Antioch University New England is hosting the 3rd Local Solutions: Eastern Climate Preparedness Conference on April 30, May 1 and May 2nd 2018 at the Radisson Hotel in Manchester, NH.
The Federal Emergency Management Administration (FEMA) has indicated that upwards of 40% of small businesses never reopen their doors following a disaster, and another 25% fail within one year following such a disaster.
This all-day, highly interactive workshop is for small and medium-sized business leaders. Even if your organization has done a business continuity plan, bring it to this workshop and see where these might be improved. Participants will develop the knowledge and skills to plan for possible work stoppages due to extreme weather events and help ensure that they get their businesses up and running as quickly as possible after such an event. Leaders of enterprises that survived large storm events such as Irene, Katrina, and Sandy will share lessons learned and offer tips for preparedness.
Scott Cave, an expert in business continuity planning, will take participants through exercises that will allow them to apply and tailor the framework to their own particular situation.
Participants will learn how to:
· Assess enterprise preparedness
· Understand and operationalize the 4 P’s of preparedness
· Develop a business continuity plan
Participants will leave the workshop with:
· Understanding of historical changes in the frequency and scale of weather events
· How to best respond to the uncertainty of projected future climate trends
· The vulnerability of systems that necessarily support a business
· The consideration of supply chains at multiple scales
· How to frame a continuity plan in light of extreme weather and sea-level rise
Bob Perciasepe is President of the Center for Climate and Energy Solutions, which is widely recognized in the United States and internationally as a leading, independent voice for practical policy and action to address our energy and climate challenges.
Mr. Perciasepe has been an environmental policy leader in and outside government for more than 30 years, most recently as Deputy Administrator of the U.S. Environmental Protection Agency (EPA). He is a respected expert on environmental stewardship, natural resource management, and public policy, and has built a reputation for bringing stakeholders together to solve issues.
While Mr. Perciasepe served as Deputy Administrator from 2009 to 2014, EPA set stricter auto emissions and mileage standards, increased protections for the nation’s streams and rivers, and developed carbon emissions standards for power plants. Mr. Perciasepe was previously assistant administrator for both the agency’s water and clean air programs, leading efforts improve the safety of America’s drinking water and lower sulfur levels in gasoline to reduce smog.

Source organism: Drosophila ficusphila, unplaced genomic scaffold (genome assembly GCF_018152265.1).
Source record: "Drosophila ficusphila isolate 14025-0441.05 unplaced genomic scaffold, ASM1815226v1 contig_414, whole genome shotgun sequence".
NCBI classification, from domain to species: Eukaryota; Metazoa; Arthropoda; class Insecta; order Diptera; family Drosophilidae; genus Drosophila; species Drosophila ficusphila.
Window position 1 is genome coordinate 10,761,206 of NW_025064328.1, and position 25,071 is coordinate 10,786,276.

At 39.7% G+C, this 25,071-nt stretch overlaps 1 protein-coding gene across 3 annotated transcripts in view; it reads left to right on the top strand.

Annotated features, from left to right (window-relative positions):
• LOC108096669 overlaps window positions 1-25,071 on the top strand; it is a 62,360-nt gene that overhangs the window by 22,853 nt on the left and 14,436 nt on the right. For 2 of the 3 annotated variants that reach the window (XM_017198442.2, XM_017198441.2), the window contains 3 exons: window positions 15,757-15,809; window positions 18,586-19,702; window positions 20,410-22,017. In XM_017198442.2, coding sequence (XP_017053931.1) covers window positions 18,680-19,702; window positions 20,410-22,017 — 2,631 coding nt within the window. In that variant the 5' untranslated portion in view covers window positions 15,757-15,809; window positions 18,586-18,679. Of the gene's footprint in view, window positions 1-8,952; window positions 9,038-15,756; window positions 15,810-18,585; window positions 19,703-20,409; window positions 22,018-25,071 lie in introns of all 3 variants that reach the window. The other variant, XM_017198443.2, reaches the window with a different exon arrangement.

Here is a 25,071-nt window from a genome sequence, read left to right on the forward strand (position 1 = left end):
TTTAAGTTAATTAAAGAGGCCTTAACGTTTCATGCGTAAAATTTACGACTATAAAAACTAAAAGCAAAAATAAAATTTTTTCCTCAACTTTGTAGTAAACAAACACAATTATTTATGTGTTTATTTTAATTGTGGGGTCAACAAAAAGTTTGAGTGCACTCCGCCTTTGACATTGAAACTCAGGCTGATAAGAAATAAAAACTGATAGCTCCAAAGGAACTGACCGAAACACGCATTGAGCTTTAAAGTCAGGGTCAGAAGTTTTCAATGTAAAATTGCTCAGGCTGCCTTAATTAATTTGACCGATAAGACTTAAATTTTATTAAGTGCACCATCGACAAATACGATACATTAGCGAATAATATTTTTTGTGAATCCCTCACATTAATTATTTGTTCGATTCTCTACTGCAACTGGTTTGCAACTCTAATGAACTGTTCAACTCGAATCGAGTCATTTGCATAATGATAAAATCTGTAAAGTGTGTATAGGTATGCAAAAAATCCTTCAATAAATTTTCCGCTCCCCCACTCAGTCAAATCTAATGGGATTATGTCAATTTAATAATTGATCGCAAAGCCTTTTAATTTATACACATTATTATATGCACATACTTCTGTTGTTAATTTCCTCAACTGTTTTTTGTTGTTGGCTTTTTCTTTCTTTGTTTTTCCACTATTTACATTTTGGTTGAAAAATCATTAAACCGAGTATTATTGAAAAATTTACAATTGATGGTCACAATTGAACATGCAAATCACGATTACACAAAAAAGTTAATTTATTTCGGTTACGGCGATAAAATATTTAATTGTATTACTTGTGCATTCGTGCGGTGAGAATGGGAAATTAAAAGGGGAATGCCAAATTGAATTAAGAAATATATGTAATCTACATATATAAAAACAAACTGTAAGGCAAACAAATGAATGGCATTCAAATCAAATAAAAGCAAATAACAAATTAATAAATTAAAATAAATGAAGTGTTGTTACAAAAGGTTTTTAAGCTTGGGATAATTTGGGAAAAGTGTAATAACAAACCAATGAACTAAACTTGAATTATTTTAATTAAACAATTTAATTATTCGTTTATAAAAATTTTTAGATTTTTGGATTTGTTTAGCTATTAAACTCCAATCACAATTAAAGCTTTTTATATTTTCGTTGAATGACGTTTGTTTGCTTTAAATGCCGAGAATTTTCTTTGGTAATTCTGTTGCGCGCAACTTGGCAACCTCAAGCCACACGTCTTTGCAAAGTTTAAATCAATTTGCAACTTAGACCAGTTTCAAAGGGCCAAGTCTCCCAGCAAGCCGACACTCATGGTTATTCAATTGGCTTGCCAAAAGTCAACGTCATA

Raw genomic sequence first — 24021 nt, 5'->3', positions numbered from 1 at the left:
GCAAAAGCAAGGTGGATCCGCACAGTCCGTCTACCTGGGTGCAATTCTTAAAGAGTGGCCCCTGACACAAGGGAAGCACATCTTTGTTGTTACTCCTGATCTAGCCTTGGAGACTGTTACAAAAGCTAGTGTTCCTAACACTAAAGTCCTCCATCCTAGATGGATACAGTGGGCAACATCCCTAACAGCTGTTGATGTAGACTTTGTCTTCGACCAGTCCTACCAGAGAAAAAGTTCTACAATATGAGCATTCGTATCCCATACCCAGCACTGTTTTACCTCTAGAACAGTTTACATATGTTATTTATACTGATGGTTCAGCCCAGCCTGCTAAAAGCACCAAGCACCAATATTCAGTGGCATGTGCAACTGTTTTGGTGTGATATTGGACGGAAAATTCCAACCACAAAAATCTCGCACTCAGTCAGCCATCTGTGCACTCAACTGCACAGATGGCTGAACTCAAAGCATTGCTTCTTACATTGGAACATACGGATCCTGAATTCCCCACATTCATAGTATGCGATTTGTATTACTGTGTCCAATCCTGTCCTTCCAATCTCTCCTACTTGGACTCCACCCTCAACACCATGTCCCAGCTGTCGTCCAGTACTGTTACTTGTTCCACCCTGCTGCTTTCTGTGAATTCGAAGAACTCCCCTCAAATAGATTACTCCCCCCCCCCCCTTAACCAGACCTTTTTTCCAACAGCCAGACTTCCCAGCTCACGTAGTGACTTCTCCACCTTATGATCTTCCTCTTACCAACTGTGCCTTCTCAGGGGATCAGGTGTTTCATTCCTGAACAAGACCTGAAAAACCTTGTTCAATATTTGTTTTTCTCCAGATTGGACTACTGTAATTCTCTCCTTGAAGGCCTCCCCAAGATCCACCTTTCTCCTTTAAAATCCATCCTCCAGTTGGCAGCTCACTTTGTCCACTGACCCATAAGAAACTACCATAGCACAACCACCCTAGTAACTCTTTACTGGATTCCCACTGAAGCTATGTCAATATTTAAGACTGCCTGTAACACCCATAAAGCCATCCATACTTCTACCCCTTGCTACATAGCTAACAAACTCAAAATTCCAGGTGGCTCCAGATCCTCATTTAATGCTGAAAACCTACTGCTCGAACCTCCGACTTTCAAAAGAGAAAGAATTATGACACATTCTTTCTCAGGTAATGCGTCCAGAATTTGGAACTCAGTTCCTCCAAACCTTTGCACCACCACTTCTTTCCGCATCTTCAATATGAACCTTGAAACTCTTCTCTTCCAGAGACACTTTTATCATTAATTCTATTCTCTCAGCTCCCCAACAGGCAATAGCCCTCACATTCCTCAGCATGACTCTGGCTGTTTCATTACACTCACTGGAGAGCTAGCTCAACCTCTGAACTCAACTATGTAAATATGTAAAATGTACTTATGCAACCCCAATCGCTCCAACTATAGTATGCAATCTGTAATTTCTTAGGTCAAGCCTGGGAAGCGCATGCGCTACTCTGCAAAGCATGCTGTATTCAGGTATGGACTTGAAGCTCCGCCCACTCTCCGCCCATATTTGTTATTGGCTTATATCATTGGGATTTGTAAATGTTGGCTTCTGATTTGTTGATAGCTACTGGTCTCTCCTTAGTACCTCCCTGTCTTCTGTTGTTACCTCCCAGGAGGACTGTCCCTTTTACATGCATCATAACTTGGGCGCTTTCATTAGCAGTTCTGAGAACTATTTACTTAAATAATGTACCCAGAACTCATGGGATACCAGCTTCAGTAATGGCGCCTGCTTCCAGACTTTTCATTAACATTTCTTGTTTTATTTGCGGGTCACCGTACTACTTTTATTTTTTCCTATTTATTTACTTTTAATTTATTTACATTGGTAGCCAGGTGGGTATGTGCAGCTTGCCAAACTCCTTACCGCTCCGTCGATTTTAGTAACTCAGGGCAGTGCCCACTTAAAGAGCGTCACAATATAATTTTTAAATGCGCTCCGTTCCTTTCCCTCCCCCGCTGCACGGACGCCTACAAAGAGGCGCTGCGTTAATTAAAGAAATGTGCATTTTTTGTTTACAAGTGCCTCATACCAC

In 2002, Mr. Perciasepe joined the National Audubon Society, one of the nation’s oldest conservation organizations, as its senior vice president for public policy. He served as the group’s chief operating officer from 2004 to 2009, and worked to protect wetlands and expand environmental education.
He has also held top positions in state and municipal government — as Secretary of the Environment for the state of Maryland from 1990 to 1993 and as a senior planning official for the city of Baltimore, where he managed the city’s capital budget.
Mr. Perciasepe is a member of the U.S. Export-Import Bank 2015 Advisory Committee and the National Research Council Board on Environmental Studies and Toxicology. He holds a master’s degree in planning and public administration from the Maxwell School of Syracuse University and a Bachelor of Science degree in natural resources from Cornell University.
Scott Cave is a Principal with Atlantic Business Continuity Services in Charleston, SC. Over his career, Mr. Cave has worked in a variety of management roles, including Finance, Human Resources, Information Technology, and Business Continuity. As a Principal with Atlantic Business Continuity Services, Mr. Cave consults with a variety of businesses, governmental agencies, and non-profit organizations to develop and maintain their business continuity, disaster recovery, and emergency plans.
A Certified Business Continuity Professional, Mr. Cave has written plans for a variety of organizations over the past 15 years, facilitated dozens of tabletop exercises, and led many successful recovery efforts. Mr. Cave served on the Charleston Metro Chamber’s Business Continuity Planning Council as Chairman from 2008 – 2010, and has served as a leader of the Business and Industry Emergency Support Function for the Charleston County Emergency Operations Center since 2010.
Mr. Cave has participated in several national community resilience programs, including a pilot of FEMA’s Net Guard program in 2010 and the Community and Regional Resilience Initiative (CARRI) from 2009 to 2011.
Currently, Professor Michael Simpson is the Chair of the Environmental Studies Department at Antioch University New England. Within the department, he has taught graduate level courses in wetlands ecology, watershed management, environmental site assessment and climate adaptation and resilience.
His primary research focuses upon impact to riparian corridors and estuaries, from changes in land-use combined with increases in storm intensity and frequency due to projected climate change. He also has conducted numerous economic cost/avoided cost analyses related to decisions regarding resource utilization and conservation.
His current, research over the last ten years has been funded by NOAA and the US EPA, which has focused primarily on building local stakeholder capacity so to identify potential risks from projected climate and land-use change followed by developing an adaptation strategy for communities to better prepare for projected impacts.